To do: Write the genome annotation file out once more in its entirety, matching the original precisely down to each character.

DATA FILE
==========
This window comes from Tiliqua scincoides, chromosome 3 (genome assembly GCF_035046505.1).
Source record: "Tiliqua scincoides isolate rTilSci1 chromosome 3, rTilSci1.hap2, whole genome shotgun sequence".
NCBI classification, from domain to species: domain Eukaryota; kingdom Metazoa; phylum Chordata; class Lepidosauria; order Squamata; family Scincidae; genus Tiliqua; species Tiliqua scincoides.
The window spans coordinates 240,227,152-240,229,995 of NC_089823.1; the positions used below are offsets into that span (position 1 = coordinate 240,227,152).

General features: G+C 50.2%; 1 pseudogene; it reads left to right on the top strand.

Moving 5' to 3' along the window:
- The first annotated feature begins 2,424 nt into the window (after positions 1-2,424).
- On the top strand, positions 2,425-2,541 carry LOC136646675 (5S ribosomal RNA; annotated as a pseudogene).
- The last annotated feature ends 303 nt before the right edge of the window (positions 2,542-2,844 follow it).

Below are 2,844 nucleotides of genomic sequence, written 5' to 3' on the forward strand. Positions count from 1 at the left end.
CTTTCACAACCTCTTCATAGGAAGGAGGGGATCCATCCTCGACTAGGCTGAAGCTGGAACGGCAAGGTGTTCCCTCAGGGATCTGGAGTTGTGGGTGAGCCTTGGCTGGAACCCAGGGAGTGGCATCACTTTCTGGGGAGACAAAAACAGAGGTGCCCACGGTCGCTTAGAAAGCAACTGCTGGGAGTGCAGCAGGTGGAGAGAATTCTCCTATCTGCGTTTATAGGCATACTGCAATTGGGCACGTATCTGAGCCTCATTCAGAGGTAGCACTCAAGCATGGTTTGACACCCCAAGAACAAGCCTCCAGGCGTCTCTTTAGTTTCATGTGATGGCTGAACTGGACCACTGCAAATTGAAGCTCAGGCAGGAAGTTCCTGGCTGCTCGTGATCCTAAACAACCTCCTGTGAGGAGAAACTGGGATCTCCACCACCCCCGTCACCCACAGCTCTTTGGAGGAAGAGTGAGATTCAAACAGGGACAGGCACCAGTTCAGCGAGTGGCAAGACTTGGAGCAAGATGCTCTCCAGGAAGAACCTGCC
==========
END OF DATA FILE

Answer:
This window comes from Tiliqua scincoides, chromosome 3 (genome assembly GCF_035046505.1).
Source record: "Tiliqua scincoides isolate rTilSci1 chromosome 3, rTilSci1.hap2, whole genome shotgun sequence".
NCBI classification, from domain to species: domain Eukaryota; kingdom Metazoa; phylum Chordata; class Lepidosauria; order Squamata; family Scincidae; genus Tiliqua; species Tiliqua scincoides.
The window spans coordinates 240,227,152-240,229,995 of NC_089823.1; the positions used below are offsets into that span (position 1 = coordinate 240,227,152).

General features: G+C 50.2%; 1 pseudogene; it reads left to right on the top strand.

Moving 5' to 3' along the window:
- The first annotated feature begins 2,424 nt into the window (after positions 1-2,424).
- On the top strand, positions 2,425-2,541 carry LOC136646675 (5S ribosomal RNA; annotated as a pseudogene).
- The last annotated feature ends 303 nt before the right edge of the window (positions 2,542-2,844 follow it).

Below are 2,844 nucleotides of genomic sequence, written 5' to 3' on the forward strand. Positions count from 1 at the left end.
CTTTCACAACCTCTTCATAGGAAGGAGGGGATCCATCCTCGACTAGGCTGAAGCTGGAACGGCAAGGTGTTCCCTCAGGGATCTGGAGTTGTGGGTGAGCCTTGGCTGGAACCCAGGGAGTGGCATCACTTTCTGGGGAGACAAAAACAGAGGTGCCCACGGTCGCTTAGAAAGCAACTGCTGGGAGTGCAGCAGGTGGAGAGAATTCTCCTATCTGCGTTTATAGGCATACTGCAATTGGGCACGTATCTGAGCCTCATTCAGAGGTAGCACTCAAGCATGGTTTGACACCCCAAGAACAAGCCTCCAGGCGTCTCTTTAGTTTCATGTGATGGCTGAACTGGACCACTGCAAATTGAAGCTCAGGCAGGAAGTTCCTGGCTGCTCGTGATCCTAAACAACCTCCTGTGAGGAGAAACTGGGATCTCCACCACCCCCGTCACCCACAGCTCTTTGGAGGAAGAGTGAGATTCAAACAGGGACAGGCACCAGTTCAGCGAGTGGCAAGACTTGGAGCAAGATGCTCTCCAGGAAGAACCTGCC